Who We Are
SEARAC is a national organization that advances the interests of Cambodian, Laotian, and Vietnamese Americans by empowering communities through advocacy, leadership development, and capacity building to create a socially just and equitable society.
We envision a socially, politically and economically just society for all communities to enjoy for all generations.
- We believe all people have inherent human rights.
- We respect, honor and promote the historical and cultural diversity within our communities.
- We value the voices of all ages.
- We stand in solidarity with other communities in pursuit of social equity.
- We work in partnership, particularly with local communities, as we believe in the exchange of knowledge, expertise, experience, and resources.
- We act with integrity, transparency and accountability.
- We believe everyone is an active agent in creating a just society, regardless of socio-economic or immigration status.
- We believe the communities most impacted by the issues are the faces and voices leading our work.
SEARAC defines Southeast Asian Americans as people in the United States whose heritage stems from Cambodia, Laos, or Vietnam. Southeast Asian Americans now number approximately two million, and most of them either arrived in the U.S. as refugees or are the children of refugees. They include people from the following ethnic and language groups:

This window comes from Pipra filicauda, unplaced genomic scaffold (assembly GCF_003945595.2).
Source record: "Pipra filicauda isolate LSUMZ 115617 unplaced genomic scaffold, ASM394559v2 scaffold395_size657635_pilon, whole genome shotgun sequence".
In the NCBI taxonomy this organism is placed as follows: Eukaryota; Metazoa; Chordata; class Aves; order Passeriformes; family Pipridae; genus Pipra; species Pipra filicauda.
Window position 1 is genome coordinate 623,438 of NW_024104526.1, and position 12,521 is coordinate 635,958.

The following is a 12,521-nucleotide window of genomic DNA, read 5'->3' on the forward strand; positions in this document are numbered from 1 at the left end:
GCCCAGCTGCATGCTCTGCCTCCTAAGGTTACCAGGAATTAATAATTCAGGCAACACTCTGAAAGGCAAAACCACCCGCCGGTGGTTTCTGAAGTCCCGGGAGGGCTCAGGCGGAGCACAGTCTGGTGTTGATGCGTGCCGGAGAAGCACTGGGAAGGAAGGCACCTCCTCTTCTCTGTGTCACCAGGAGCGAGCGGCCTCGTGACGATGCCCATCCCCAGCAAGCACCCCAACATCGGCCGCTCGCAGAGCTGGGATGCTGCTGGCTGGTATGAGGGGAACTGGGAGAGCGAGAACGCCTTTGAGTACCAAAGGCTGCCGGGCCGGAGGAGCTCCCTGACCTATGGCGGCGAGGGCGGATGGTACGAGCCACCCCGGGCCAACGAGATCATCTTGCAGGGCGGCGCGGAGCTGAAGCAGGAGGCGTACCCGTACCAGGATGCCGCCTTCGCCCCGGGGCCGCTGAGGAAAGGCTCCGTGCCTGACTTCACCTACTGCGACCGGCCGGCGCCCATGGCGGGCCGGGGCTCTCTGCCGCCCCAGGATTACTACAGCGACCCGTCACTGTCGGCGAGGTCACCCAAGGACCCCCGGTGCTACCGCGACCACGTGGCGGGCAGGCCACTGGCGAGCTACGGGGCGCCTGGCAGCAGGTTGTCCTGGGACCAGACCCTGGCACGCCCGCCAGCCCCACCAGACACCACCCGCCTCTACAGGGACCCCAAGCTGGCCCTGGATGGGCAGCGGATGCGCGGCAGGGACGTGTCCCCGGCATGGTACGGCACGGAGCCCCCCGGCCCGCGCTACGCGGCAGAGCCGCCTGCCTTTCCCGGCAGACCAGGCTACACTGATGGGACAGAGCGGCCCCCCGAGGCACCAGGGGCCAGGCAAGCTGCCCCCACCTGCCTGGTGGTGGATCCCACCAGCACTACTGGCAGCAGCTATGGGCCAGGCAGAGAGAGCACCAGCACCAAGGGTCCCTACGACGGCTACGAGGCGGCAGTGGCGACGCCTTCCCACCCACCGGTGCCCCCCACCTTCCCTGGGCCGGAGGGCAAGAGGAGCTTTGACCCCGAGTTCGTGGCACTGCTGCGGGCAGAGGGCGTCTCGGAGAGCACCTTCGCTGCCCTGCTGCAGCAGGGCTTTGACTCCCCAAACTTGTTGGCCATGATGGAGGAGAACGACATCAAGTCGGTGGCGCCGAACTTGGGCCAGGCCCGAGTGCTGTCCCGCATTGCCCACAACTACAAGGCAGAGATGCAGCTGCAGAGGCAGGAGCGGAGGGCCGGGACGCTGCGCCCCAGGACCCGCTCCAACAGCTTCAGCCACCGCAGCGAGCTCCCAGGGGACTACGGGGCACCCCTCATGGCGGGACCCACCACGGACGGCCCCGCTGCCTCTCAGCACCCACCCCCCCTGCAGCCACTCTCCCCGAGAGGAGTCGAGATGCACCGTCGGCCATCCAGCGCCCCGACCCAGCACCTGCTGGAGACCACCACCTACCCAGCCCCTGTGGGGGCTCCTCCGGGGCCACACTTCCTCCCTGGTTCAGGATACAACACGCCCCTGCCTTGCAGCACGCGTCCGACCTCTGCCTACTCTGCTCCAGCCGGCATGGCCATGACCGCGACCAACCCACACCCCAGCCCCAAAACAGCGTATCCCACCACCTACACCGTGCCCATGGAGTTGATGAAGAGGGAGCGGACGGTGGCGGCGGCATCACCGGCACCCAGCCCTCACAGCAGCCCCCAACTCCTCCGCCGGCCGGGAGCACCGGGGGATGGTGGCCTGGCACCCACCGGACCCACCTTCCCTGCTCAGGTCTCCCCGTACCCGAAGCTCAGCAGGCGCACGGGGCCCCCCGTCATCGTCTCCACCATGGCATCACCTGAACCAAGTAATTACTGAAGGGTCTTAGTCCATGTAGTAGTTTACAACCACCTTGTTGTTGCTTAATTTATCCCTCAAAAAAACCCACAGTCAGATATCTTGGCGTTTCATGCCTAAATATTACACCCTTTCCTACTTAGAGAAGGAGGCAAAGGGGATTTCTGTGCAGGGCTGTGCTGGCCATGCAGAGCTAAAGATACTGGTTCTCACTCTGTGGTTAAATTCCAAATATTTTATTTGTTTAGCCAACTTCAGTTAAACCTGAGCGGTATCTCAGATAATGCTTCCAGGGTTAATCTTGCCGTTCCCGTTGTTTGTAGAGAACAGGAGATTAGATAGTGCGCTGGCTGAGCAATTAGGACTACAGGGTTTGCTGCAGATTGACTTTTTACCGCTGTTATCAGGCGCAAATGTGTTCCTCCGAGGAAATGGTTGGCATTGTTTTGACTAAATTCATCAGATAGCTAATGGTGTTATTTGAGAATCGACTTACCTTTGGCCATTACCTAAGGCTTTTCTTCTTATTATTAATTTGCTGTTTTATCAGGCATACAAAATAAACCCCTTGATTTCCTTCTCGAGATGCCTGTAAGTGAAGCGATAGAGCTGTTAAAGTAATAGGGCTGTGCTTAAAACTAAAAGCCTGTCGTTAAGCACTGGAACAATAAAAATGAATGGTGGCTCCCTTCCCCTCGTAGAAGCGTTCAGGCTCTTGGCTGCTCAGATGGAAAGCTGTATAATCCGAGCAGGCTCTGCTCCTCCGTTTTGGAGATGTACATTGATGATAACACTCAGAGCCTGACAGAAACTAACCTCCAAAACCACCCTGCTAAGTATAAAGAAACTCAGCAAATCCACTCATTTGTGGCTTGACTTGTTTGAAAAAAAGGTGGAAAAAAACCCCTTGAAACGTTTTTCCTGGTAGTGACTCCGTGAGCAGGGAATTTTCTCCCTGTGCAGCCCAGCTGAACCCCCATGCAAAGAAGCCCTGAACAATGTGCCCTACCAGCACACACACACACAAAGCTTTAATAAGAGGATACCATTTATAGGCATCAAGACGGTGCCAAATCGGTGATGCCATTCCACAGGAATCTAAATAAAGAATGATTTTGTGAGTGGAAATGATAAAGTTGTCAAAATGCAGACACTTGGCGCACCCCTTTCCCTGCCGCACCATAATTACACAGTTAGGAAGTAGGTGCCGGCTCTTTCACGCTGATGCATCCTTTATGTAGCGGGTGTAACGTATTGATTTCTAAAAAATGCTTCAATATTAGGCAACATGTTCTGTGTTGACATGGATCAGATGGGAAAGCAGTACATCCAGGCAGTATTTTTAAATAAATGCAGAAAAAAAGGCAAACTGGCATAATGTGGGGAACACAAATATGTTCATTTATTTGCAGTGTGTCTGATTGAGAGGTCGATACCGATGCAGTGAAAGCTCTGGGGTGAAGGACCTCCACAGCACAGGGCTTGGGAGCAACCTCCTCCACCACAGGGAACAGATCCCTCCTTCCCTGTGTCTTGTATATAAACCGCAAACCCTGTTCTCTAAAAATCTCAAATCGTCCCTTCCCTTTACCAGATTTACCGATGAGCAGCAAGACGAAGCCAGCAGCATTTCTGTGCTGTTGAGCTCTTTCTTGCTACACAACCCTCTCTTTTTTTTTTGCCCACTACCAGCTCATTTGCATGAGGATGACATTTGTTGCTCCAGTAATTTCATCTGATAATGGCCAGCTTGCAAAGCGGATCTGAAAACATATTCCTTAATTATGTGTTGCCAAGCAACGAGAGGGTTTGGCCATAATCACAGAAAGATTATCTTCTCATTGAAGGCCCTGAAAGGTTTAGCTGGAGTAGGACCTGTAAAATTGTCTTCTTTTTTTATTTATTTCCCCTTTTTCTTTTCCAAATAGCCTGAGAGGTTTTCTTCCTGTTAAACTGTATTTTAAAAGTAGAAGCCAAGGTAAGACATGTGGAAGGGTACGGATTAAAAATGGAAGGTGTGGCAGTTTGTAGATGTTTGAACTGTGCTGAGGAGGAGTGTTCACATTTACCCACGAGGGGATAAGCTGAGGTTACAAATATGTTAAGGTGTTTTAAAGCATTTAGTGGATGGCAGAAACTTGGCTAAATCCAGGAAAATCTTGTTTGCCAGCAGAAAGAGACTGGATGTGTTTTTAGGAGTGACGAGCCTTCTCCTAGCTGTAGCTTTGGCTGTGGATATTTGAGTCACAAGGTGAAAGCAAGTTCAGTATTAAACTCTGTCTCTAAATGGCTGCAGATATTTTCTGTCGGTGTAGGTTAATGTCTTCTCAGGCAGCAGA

- Cham, a Muslim minority group
- Khmer, or "Cambodian"
- Khmer Loeu, or Highland Khmer
- Iu Mien or Mien
- Lao, otherwise referred to as Lao Loum or Lowland Lao
- Khmer Kampuchea Krom, or ethnic Khmer
- Montagnards, or Highlanders of several different ethnic groups
*Certain ethnic Chinese also have heritage in Cambodia, Laos, and Vietnam.
Many of our most important collaborators are Mutual Assistance Associations (MAAs) and Faith-Based Organizations (FBOs). Mutual assistance associations are grassroots, community-based organizations managed primarily by and for members of particular resettled refugee groups. Faith-based organizations are institutions such as Buddhist temples, Christian churches, Jewish synagogues, Moslem mosques, and the like, that serve as centers for religious activities and also provide social services to their communities. We also use the term Community Based Organizations (CBOs) to refer to these groups to denote the fact that they are based in communities and directly serve community members.
To learn more about SEARAC's history, check out SEARAC at 25: From Guiding Refugees to Building American Communities (Nha Magazine, 2004).